Thank you for reading.
Elizabeth McKenna, Wild Horse Advocate
Thank you Elizabeth for sharing your story. We will stay in touch.
In the case of the “Grass March” we have literally received thousands of comment letters from the public. We are compiling those letters and are preparing to deliver them. When we see articles that focus on the Grass March agenda that focuses only on the ranchers that seem to be completely unaware that they live in a country of 340 other American’s and graze on the public land that is intended to serve the needs and desires of that public. You can read other comments from the public here: http://wildhorseeducation.org/2015/06/04/letters-from-america-grass-march-part-2/
Here is a letter from advocate Elyse Gardner:
Doug Furtado is the only BLM District Manager with the courage to do his job; protect the land and abide by the law.
I first spoke with Mr. Furtado in 2012 preceding a roundup in his District. He proactively sought dialogue with wild horse-loving Americans known to observe and follow the BLM Wild Horse and Burro Program’s handling of our wild horses. I was impressed positively with his genuineness, openness to reason, and willingness to respect my requests and those of others, and have not been disappointed since. The interest of wild horse loving American’s was heard and not disregarded.
That the Grass Marchers vilify Doug Furtado and want him “ousted” for protecting the range and not pandering to the livestock interests at the expense of our public lands’ health speaks volumes regarding their myopic, self-serving agenda and ruthlessness of nature. It is one thing to have one’s own interest at heart; it is quite another to seek the destruction of those who do not share it. In some cases, they do not even concede the land is public land; they believe it is theirs because they have worked it for multiple generations.
However, these “Grass Marchers” are a small handful of privileged individuals who have too long made their profits at public expense. That they have been granted the privilege to do so throughout their generations has resulted in a spirit of Entitlement and loss of perspective. Their Cash Cow— our beautiful, thirsty public land — is running dry, literally, from the drought, but they appear unwilling to even acknowledge that and want to continue to milk it, overgraze it, until their cattle have eaten every last blade of grass they can squeeze out.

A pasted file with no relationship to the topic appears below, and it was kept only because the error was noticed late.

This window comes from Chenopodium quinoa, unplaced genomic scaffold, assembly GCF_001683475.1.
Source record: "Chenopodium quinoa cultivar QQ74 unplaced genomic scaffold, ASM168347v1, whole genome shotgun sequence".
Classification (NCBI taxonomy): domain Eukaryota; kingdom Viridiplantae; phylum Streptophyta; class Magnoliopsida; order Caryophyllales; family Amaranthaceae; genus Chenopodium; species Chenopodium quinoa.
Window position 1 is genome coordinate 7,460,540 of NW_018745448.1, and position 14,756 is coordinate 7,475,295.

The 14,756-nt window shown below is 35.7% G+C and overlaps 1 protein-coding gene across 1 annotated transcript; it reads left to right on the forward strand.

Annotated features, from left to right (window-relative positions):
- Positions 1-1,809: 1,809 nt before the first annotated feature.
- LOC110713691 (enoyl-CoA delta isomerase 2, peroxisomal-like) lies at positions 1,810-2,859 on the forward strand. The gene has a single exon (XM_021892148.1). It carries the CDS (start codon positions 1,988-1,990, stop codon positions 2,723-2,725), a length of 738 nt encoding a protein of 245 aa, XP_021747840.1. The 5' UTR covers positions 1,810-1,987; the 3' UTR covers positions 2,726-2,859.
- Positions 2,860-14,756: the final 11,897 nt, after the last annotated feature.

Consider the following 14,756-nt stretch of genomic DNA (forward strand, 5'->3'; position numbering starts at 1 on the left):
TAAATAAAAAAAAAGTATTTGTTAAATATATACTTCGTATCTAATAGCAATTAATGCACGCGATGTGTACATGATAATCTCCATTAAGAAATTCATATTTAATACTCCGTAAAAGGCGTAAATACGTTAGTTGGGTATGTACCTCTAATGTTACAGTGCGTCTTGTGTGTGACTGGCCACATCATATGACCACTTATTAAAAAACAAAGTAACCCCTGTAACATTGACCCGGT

If given their way, wild horses would be entirely removed from their legal public lands on which they’ve lived, as ranchers in Eureka County are attempting to do at Fish Creek even though BLM actually took significant, ground-breaking steps to reduce the wild horse reproductive rate. That just isn’t good enough; ranchers want the wild horses gone and would be happy to see that part of American history lost, the wild horse extinct. That day is a lot closer than it seems unless BLM does its job to protect these iconic animals.
I am confident Americans didn’t really believe the buffalo was about to be annihilated until one day they were effectively gone. But the true heart of the matter remains the same whether we are in drought or in abundant precipitation: The distribution of the asset of natural vegetation – i.e.. food for animals – on public land and who is “entitled” to how much.
The law is clear that wild horses need to be provided the means to survive and thrive on their ranges and are to be always given priority in certain well-defined areas, and Congress specifically defined those areas. We are told straightforwardly by Congress in the 1971 Wild Free- Roaming Horse and Burro Act that wild horses and burros, “…are to be considered in the area where presently (1971) found as an integral part of the natural system of the public lands.”
The word “integral” is intentionally part of the law so that these animals will be given priority and their perpetual presence in the American scene throughout all generations assured. And in no way does treating wild horses and their burro counterparts as “integral” by giving them priority (as the law says, devoting the land principally, not necessarily exclusively, for their welfare) on their Herd Management Areas (“HMAs”) conflict with the multiple use mandate livestock interests and most BLM districts recite like a mantra – as if “multiple use” justifies extreme removals of these equids. It does not. In fact, multiple use should assure the wild horses of their legal right to outnumber the cows on the paltry 26-some-million acres of Herd Management Area public land left to them.
If cattle are to remain on these precious, wild-horse-designated public lands at all, they should be outnumbered by the horses since “integral” implies the horses’ revered position and is supposed to assure them of the freedom to behave as wild horses in a natural wild horse society will behave: stallions winning mares, having offspring, with no geldings or permanently spayed mares running about having identity crises. Integral means their society is to be protected.
Somebody always has to be first in a line, and on the areas wild horses and burros were known to live in 1971, Congress enacted law to say that they were to have, and keep, first First Position in perpetuity on these few acres, at that time 53 million acres. And no one is asking BLM to consider horses and burros integral on the entire 160 million acres on which cattle are grazed. So we are talking about a small portion, I’ve heard it’s 2 percent, of the public land. Considering that BLM manages 240 million acres of public land, 160 million acres of which is managed for cattle grazing, and considering that that 53 million acres is now reduced to 26-some million acres, it is all the more important that these remaining animals be given the “integral”/primary status. Or must I ask: “What part of ‘integral’ do they not understand?”